Getting fired by the Boston Bruins didn’t stop former coach Bruce Cassidy from picking up the phone and giving some advice when replacement Jim Montgomery called to ask.
Getting fired by the Vegas Golden Knights also didn’t stop Peter DeBoer from answering a call from Cassidy, who replaced him in his old job. DeBoer was off to the Dallas Stars, where Montgomery last had a head coaching job before being dismissed in 2019 for off-ice reasons.
The weird offseason rotation of musical coaches around the NHL turned out great for everyone involved, with all three teams leading their respective divisions at the midway point of the season. Montgomery’s Bruins are running away with the Eastern Conference, DeBoer’s Stars and Cassidy’s Golden Knights are also on track to make the playoffs and it seems every situation was a perfect fit.
“Sometimes, a new body comes in, a new voice and things work,” Montgomery said Friday at All-Star Weekend in South Florida, where he was joined by DeBoer and Cassidy. “The credit I give both of those guys is Butch and Pete have done a great job for a long time, and I’d like to be able to copy what they’ve done.”
It was almost so perfect a fit that Montgomery came close to buying Cassidy’s old house. The only thing stopping him was the desire for a quieter street for his 5-year-old daughter.
Other than that, it has been a seamless transition for Montgomery, likely the front-runner for the Jack Adams Award as coach of the year making the most of his second chance. Fired by the Stars in December 2019 for inappropriate conduct, Montgomery sought help for alcohol abuse, spent two seasons as an assistant with the St. Louis Blues and got the job in Boston with a team Cassidy coached to the playoffs the previous six years.
The Bruins won 39 of their first 51 games and are on pace to break the record for the best regular season in NHL history.
“To see him where he deserves to get another chance to see him kind of making the most of it, that’s awesome,” said Anaheim Ducks All-Star forward Troy Terry, who played three seasons under Montgomery at the University of Denver from 2015-18, when the retired center emerged as hockey’s next potential coaching phenomenon.
“It’s not surprising. From just the brain and just the mind for hockey of people I’ve been around in my career, I’d put him at the top, probably: just his intelligence for the game, the way he sees it, the way he can make adjustments.”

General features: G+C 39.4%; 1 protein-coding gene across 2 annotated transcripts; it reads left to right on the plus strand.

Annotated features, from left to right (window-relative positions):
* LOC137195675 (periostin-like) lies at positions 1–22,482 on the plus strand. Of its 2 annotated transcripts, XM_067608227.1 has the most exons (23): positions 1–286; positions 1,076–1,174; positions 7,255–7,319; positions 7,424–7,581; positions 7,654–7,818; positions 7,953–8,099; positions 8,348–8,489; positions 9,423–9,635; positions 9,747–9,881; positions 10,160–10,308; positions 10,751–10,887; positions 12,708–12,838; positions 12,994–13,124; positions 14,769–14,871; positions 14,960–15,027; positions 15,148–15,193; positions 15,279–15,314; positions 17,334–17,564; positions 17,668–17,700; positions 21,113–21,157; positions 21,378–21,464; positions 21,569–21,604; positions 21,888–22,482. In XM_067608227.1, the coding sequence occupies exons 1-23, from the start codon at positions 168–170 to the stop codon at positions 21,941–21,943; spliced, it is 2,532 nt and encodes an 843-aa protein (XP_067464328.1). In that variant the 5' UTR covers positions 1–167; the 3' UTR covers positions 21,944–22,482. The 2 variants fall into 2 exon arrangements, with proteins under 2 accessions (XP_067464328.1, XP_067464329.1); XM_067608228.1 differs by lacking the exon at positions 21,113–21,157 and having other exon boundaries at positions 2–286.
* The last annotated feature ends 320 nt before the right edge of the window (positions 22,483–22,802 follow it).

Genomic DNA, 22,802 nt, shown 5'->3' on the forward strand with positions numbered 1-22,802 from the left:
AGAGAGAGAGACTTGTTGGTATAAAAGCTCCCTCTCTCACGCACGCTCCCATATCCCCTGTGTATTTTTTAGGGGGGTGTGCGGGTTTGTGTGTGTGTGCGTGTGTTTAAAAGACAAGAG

Credit some of those adjustments to Montgomery’s chat with Cassidy, who despite a bitter end to his time in Boston filled in his successor on the staff, players and some of their strengths and weaknesses.
“I felt like I had a good handle because of the information that he gave me of what I was walking into as the Bruins head coach,” Montgomery said.
So did Cassidy in Vegas after chatting with DeBoer, who took the fall for an injury-riddled season that included the Golden Knights missing the playoffs for the first time in their five years of existence.
“It’s nice when the coaches are willing to kind of share a certain amount of information, even though we compete against each other all the time,” Cassidy said. “Pete and I have been around a little bit longer, so we know the league. Monty obviously with Dallas and St. Louis got to know the league, so I think you do understand what goes into it.”
Cassidy agreed with Montgomery that there’s something to be said for “a new voice” in charge of a team and credited the leadership groups in place for all three teams having success.
Vegas All-Star center Chandler Stephenson also sees plenty of similarities — although different mannerisms — between Cassidy and DeBoer, who he’s pleased to see winning with the Stars.
“They both have their systems, have their way of playing and envisioning us to play that way every night,” Stephenson said. “(DeBoer has been) at it for so long, so he was bound to have success. Not really surprised. He’s a great coach and a great person, too. He was just bound to get Dallas to where they want to be.”
But DeBoer doesn’t want this fortunate turn of the coaching carousel to serve as an advertisement for firing coaches every couple of years. On his fifth NHL stop after stints with Florida, New Jersey and San Jose — including taking the Devils and Sharks to the Stanley Cup Final — the now-grizzled veteran points to the coaching continuity of the past two champions, Colorado and Tampa, as evidence of what wins at this level.
“The fact that all three of us landed in spots with good teams and made an impact when we got there, I think what it shows you is the depth of coaching at this level and I think the levels below us,” DeBoer said. “There’s a lot of great coaches out there.”
So many that the coaching tree has more than just three winning branches.
Rick Bowness, who DeBoer replaced in Dallas, took over for Montgomery and coached the Stars to the Cup Final in the 2020 bubble, has the Winnipeg Jets safety in playoff position in the West. Former Jets coach Paul Maurice ‘s Florida Panthers are also just a few points back of a wild-card spot in the East.
That’s no coincidence given the amount of assistance coaches want to give each other while bouncing around the league.
“You help each other out,” Montgomery said. “The brotherhood we have is special.”
Follow AP Hockey Writer Stephen Whyno on Twitter at https://twitter.com/SWhyno
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